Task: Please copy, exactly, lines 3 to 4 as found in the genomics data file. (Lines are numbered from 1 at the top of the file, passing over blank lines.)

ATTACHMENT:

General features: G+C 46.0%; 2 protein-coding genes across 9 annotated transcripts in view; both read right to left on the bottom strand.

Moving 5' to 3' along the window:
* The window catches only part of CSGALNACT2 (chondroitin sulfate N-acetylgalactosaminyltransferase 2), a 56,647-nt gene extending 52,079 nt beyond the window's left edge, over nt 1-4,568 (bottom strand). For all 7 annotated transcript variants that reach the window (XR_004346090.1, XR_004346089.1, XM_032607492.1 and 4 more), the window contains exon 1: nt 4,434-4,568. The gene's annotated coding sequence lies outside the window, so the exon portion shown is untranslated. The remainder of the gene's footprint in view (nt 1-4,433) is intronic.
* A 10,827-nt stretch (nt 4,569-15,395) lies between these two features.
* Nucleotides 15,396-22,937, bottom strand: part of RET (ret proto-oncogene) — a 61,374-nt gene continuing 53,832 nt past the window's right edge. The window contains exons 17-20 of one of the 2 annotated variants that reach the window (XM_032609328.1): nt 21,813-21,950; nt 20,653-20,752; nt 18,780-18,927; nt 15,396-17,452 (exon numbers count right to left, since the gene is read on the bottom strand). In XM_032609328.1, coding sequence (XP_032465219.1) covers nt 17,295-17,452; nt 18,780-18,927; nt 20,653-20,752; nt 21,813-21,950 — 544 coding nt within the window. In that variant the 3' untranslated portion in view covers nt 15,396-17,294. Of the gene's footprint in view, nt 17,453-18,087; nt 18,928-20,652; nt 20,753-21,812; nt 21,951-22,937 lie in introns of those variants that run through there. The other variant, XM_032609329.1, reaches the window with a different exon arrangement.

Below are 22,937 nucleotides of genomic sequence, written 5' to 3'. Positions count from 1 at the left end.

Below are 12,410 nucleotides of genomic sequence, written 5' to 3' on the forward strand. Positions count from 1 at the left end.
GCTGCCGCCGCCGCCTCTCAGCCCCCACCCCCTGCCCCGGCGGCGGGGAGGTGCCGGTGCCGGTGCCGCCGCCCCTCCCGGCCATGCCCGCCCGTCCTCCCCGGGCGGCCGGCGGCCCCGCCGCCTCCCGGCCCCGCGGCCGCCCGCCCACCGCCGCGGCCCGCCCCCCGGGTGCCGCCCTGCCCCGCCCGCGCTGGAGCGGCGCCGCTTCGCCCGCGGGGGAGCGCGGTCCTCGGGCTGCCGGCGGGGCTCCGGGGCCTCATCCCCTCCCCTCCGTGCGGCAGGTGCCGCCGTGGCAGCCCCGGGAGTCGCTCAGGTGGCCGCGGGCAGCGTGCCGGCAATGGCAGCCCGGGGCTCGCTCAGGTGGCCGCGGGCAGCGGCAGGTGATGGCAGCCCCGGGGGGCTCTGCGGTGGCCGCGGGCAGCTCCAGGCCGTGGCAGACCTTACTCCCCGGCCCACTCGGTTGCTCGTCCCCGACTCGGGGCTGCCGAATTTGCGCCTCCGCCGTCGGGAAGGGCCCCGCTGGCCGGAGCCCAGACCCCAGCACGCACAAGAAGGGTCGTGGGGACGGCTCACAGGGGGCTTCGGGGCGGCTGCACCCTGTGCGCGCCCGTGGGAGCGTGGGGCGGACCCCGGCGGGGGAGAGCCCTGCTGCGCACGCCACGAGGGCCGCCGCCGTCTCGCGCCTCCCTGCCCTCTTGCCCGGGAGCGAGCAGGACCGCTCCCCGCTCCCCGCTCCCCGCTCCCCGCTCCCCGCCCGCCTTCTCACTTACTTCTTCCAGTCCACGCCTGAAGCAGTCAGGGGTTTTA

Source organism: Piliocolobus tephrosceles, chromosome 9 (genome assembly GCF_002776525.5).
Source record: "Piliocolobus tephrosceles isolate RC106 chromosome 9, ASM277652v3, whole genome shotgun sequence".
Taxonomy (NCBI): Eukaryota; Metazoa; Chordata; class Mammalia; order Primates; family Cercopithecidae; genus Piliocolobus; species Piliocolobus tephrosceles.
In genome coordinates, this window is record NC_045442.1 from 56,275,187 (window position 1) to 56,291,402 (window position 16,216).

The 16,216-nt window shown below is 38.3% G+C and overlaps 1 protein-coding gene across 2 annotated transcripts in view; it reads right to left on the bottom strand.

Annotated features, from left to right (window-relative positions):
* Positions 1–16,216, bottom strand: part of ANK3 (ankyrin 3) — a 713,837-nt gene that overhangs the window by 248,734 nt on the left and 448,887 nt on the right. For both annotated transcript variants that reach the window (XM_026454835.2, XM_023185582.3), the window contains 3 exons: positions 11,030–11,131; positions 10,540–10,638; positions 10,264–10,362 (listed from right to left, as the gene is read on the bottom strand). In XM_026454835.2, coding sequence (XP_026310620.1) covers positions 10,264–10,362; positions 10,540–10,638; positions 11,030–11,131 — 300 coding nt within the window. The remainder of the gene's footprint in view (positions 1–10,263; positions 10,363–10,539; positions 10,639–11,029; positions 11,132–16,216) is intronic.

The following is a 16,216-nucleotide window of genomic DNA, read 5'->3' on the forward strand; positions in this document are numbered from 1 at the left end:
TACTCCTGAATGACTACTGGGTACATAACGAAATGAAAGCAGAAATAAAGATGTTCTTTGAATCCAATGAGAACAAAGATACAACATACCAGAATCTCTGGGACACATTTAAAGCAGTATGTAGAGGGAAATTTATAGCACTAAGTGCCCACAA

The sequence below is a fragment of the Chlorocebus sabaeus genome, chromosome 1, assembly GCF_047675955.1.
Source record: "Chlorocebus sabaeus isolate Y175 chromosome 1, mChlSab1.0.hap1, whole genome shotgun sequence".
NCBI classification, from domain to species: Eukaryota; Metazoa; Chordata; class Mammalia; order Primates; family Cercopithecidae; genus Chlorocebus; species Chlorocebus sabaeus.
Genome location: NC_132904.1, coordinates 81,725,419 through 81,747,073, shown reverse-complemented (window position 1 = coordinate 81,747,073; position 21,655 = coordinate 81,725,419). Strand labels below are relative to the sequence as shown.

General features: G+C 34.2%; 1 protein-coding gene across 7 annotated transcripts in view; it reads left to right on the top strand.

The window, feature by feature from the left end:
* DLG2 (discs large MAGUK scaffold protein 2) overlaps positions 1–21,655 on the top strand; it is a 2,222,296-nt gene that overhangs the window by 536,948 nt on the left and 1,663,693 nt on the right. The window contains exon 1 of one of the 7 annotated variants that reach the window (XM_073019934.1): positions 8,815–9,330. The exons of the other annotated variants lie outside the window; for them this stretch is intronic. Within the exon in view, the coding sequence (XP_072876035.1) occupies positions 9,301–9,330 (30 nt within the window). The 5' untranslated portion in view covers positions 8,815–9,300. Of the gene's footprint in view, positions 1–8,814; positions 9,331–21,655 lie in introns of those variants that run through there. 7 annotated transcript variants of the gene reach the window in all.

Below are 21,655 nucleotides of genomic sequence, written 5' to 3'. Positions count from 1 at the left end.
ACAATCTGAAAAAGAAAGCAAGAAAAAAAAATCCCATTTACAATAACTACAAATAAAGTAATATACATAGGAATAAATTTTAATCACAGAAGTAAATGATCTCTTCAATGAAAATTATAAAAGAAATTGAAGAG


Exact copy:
* The window catches only part of CSGALNACT2 (chondroitin sulfate N-acetylgalactosaminyltransferase 2), a 56,647-nt gene extending 52,079 nt beyond the window's left edge, over nt 1-4,568 (bottom strand). For all 7 annotated transcript variants that reach the window (XR_004346090.1, XR_004346089.1, XM_032607492.1 and 4 more), the window contains exon 1: nt 4,434-4,568. The gene's annotated coding sequence lies outside the window, so the exon portion shown is untranslated. The remainder of the gene's footprint in view (nt 1-4,433) is intronic.
* A 10,827-nt stretch (nt 4,569-15,395) lies between these two features.